|Situation Desperate But Not Serious
||[Mar. 8th, 2017|11:52 am]
Does Trump- with his assertions that his office's communications were hacked in the closing stages of the presidential campaign- realise he actually won the election- and isn't still running against Obama? Is all the noise he's making just the way he is or a cunning strategy to confuse and bedazzle his enemies (which at this stage of the proceedings means just about everybody in the world apart from his inner circle).|
Following the revelations from Tuam I find myself wondering (as I often have before) why the Catholic Church doesn't just crawl away into a corner and die of shame- but then I remind myself that power elites just don't do that- not ever, nohow.
The bigger the organisation the more widely the responsibility is spread- and the easier it is for the cogs in the machine to say, "We were just obeying orders, we didn't have the full picture, we didn't really know what was going on, we were just pushing paper around...."
Somebody knew, though, and at the end of the day the responsibility lies with the organisation as a whole. Both for the Catholic Church and the Irish authorities.
But of course there was a previous discovery at Tuam that led to absolutely no recognition of responsibility, so I am under no illusion that this will be different.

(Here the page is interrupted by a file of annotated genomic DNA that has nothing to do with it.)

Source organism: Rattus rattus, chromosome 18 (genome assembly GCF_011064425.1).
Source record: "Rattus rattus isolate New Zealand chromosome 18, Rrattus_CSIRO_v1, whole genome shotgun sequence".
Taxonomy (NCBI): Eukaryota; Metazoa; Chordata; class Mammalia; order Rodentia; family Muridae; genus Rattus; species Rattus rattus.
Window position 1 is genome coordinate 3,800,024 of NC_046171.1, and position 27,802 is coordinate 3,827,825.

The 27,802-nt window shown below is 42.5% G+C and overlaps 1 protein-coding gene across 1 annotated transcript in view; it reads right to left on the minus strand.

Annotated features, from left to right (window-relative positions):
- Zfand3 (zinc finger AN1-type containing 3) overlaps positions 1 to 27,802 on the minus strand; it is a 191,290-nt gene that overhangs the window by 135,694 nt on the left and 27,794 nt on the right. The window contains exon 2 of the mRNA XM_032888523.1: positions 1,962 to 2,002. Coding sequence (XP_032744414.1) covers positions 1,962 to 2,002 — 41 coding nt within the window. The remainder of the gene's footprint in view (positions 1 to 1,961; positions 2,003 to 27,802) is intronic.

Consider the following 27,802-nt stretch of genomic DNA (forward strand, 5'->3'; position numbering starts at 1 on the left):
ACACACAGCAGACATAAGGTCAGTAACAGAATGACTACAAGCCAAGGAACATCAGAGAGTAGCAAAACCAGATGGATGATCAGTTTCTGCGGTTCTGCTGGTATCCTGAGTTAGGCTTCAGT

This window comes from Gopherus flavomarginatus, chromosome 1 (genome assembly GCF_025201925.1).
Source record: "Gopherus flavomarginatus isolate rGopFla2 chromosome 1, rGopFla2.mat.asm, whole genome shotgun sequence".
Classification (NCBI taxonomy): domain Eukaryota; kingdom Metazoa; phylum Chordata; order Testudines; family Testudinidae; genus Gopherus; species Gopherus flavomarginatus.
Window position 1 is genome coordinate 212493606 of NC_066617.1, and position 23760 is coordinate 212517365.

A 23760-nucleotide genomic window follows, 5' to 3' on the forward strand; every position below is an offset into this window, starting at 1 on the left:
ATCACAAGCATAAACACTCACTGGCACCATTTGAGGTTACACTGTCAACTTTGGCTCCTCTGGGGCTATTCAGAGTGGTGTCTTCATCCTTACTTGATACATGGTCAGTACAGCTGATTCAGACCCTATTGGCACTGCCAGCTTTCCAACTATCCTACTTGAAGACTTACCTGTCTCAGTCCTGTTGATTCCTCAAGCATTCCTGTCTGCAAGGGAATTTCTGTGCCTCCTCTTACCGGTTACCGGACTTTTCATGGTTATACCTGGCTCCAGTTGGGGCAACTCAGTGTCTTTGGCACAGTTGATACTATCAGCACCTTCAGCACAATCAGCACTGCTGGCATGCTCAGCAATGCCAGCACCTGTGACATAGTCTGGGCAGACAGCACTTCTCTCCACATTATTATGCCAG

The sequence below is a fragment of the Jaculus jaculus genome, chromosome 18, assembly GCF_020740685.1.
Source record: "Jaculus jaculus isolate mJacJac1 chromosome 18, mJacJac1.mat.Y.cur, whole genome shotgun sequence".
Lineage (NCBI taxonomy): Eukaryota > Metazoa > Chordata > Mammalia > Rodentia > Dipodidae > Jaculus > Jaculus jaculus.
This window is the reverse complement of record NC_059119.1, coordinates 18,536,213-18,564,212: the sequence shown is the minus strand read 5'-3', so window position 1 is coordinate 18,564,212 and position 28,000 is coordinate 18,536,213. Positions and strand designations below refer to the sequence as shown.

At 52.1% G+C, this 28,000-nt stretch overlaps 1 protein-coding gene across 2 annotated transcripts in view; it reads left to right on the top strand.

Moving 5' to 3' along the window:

(In that respect, Tuam mimics the way Britain is handling their legacy of empire and the way Denmark is handling our slave-trading past; the former Danish West Indies islands have actually donated a sculpture commemorating that past to the State of Denmark, but it's in storage because "we don't know where to put it" or some other inane excuse. I think we all need to take a leaf out of Germany's book on how to handle past guilt, really.)
Germany had its feet held to the fire. That hasn't happened to other European states.
Have you been following events in Bristol where there are moves afoot to expunge the memory of the slave trader Edward Colston whose name and memorials are all over the city?
Still, they managed well on the whole, I'd say.
And no, I haven't been following the Colston thing, though I've been unable to avoid the Rhodes issue in many academic institutions.
I generally like explorations of communal memory. Berlin has some wonderful museums with that focus.
There's a balance to be struck between memory and denial. Rhodes and Colston are historical facts; we may not want to celebrate them but it would be irresponsible to wipe them from the record.